Interesting stuff, Warren. The are a couple of things I would ask you to ponder over your Sugar Puffs in the morning. You appear to say that there is something inherently different regarding East Brighton, the area you represent on the Counci, compared to, say, St Peter’s and North Laine or Rottingdean Coastal (wards where Labour themselves fielded teenage candidates Claire Calder and Harris Fitch at the last local elections). All wards have pockets of deprivation and challenging issues. I am not sure whether East Brighton is that different other than, perhaps, the scale of deprivation.

And secondly, are you saying that an 18 year old is not capable of making the judgements required of councillors? If that is the case, I think Labour needs to change its policies towards the armed forces where, under Labour and Conservative governments, 18 year olds are expected to make far more significant judgements – whether to take the life of another human being on the battlefield.

My Pal Paul Perrin has commented: “I think an 18 year old is almost certainly too inexperienced (in life) to be a good councillor, but the law is laid down by government and the selection rules by each party. There are also plenty of older people who would make lousy councillors.”

I say “Good luck” to Joe Miller. Enjoy the experience of being a candidate but don’t be too disappointed when either Chaun Wilson or Tracey Hill beats you on polling day. Your day will come, but probably not until you can grow a moustache of your own.

Tories select Phileas Fogg as its candidate in the East Brighton by-election

The Conservatives have been quick off the mark in the East Brighton by-election, having selected Joe Miller as its candidate. Known as @joeymick94 on Twitter, the Tories have gone young, very young, very very young. The 94 in his twitter handle does suggest that he was born in 1994. The Tories appear to have skipped not just one generation, but several generations of potential candidates.

An hour ago he announced on Twitter that he has been selected as the Tory candidate. He even posted this quite bizarre photograph which will no doubt come back to haunt him. It is probably a slightly worse photograph than that used by Caroline Penn when first selected for Labour. In that photograph it looked as though Caroline was posing in a poll dancing club, or what your humble blogger imagines a poll dancing club looks like. She hastily changed that photo but copies were made and if you ask very nicely I might just find an excuse to repost it.

So what chance does the Boy Joe have? About as much chance of him being able to buy a pint without proof of age. Perhaps the false moustache is intended to convey gravitas or perhaps he is simply a huge fan of Phileas Fogg.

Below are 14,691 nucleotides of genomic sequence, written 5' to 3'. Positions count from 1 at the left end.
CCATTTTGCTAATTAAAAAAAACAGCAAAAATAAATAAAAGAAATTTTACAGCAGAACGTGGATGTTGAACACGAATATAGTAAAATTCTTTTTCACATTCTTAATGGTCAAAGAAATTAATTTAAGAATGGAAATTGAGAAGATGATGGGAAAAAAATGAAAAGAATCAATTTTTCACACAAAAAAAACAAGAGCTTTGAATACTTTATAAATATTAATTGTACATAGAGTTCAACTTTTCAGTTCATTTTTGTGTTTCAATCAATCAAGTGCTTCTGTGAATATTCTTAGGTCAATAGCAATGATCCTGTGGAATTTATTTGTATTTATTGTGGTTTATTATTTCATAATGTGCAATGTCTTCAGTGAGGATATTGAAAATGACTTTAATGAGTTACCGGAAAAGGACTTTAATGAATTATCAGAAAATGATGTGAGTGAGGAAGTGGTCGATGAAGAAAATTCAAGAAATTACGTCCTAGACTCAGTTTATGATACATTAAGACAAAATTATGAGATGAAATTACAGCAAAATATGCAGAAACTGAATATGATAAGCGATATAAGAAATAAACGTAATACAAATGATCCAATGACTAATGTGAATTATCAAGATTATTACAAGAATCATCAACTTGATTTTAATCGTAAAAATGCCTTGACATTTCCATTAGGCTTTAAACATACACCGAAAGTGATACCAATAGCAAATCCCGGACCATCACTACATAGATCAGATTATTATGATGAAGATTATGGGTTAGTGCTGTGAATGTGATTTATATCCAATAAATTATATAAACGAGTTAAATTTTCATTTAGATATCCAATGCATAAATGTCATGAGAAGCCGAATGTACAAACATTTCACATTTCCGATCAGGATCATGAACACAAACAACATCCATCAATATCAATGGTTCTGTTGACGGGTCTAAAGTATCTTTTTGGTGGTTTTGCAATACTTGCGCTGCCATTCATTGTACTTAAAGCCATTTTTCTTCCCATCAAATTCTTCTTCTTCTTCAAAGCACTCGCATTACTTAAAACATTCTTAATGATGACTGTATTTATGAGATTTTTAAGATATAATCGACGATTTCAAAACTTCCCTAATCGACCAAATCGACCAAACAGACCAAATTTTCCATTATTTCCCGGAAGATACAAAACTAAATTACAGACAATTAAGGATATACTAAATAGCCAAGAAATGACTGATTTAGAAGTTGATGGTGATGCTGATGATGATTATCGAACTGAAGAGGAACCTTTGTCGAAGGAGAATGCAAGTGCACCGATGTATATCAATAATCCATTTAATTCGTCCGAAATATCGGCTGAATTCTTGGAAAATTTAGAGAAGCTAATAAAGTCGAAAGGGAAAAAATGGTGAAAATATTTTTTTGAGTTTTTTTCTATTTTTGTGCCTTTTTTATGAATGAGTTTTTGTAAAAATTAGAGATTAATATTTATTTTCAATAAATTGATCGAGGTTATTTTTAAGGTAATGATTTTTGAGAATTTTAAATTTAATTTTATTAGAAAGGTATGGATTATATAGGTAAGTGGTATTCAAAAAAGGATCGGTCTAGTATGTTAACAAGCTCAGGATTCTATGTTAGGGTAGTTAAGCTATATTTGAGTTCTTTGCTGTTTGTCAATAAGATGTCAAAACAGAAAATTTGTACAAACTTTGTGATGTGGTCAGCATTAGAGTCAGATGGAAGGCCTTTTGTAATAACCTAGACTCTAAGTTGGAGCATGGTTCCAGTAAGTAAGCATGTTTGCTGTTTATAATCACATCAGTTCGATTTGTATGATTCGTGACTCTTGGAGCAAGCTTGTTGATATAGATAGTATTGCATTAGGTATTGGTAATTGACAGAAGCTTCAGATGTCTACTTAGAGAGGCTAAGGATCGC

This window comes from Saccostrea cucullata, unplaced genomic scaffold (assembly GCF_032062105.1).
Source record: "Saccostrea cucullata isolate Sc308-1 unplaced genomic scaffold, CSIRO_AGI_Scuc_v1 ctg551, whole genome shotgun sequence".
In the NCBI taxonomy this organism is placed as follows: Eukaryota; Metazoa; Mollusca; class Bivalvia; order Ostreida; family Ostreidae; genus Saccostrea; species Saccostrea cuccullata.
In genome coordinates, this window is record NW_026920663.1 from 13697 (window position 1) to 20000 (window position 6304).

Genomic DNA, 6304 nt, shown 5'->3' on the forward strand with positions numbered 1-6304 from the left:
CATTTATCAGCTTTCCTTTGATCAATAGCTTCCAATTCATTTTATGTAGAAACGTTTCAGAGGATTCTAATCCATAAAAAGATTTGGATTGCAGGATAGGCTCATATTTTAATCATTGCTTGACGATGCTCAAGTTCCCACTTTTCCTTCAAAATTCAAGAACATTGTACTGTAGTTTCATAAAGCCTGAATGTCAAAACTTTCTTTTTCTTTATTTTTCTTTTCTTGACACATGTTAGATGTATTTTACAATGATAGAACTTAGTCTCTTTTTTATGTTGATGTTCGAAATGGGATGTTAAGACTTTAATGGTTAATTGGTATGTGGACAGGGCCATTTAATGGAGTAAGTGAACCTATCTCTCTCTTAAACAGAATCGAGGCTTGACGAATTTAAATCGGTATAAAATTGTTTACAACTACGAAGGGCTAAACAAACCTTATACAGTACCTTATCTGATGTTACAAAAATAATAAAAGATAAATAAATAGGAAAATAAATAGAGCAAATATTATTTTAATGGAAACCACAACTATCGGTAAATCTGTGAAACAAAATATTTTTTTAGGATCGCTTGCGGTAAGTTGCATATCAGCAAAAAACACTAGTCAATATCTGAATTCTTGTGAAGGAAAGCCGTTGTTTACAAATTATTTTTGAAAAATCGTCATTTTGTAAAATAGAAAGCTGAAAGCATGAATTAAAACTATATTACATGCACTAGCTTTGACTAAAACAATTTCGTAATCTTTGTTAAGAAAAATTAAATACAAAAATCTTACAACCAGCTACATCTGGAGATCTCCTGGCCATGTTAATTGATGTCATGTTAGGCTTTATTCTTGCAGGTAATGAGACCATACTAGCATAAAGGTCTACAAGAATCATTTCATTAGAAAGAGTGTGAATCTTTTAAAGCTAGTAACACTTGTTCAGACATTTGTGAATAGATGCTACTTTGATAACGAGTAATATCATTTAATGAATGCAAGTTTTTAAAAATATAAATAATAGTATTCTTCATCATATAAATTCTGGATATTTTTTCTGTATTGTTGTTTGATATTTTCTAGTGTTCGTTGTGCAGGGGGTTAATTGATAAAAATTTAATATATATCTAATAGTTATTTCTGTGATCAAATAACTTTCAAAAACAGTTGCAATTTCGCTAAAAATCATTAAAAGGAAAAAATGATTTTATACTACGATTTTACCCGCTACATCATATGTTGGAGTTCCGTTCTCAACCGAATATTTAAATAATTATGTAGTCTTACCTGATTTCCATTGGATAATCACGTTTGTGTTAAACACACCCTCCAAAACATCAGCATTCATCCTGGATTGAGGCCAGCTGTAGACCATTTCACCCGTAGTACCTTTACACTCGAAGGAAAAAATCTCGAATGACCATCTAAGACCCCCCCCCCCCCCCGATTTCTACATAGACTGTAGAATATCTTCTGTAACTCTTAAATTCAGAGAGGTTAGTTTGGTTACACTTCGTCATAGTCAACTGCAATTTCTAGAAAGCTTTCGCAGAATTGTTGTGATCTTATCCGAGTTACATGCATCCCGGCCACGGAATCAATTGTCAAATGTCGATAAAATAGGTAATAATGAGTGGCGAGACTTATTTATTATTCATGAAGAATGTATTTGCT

Labour have short listed just two candidates, both of whom would make exceptionally good candidates and whoever is selected will be elected. Either Chaun Wilson or Tracey Hill will be an asset for Labour. Labour will announce tomorrow evening which one of these two women will be its candidate.

Holy Smoke! The Politics Blogger gets religion

Dearly Beloved Brethren

People seem to be getting their knickers in a twist over the role of religion in politics in Brighton and Hove.

Feeling the heat at the moment is the Green Party over its decision to expel Christina Summers from the Green Group. It is a decision in the finest traditions of the Spanish Inquisition and the intolerance of New Labour. But none of the main political parties have a clean record on religion.

Labour seems determined not to offend male Muslims, a legacy of Iraq (sorry Flo, that four letter word just won’t go away). In a foolhardy attempt to attract disillusioned Muslim voters, it turns a blind eye to misogynistic tendencies of some Muslim ‘leaders’. In Bradford it was Muslim women who led the anti-Labour protest by voting for Gorgeous George Galloway in the recent by-election.

The Conservatives have amongst their ranks more evangelical Christians than the other parties, evangelicals who wish to deny women the right to choose, preach the headship of men in the family, and who believe that homosexuality is a sin. Having said that, the Tory Party has changed and cannot be compared to the Party of Intolerance that introduced Section 28 in the 1980s.

The Greens, on the one extreme, have Christina Summers and, on the other, Ben Duncan who they narrowly avoided electing as Mayor in Brighton and Hove. He would have made it a badge of honour to stop prayers at Council meetings. That would have been a far greater distraction than the vote of a single councillor with outdated, irrelevant and discredited views.

It strikes me as ironic that the only reason why anyone is talking about Christina Summers and her views, having made her a martyr and causing the Green Party such damage, is because of a shortsighted, foolish decision to instigate action against her. Nobody thinks that she was representing anything other than her own views.

It is about time that politicians took a more mature approach to religion, speaking truth when religions are intolerant or oppressive, and ignoring religion the rest of the time.

Here endeth the lesson. Good night and God bless you all.

Christina Summers: My reaction to her expulsion from Green Group of councillors

Mistake. Big mistake.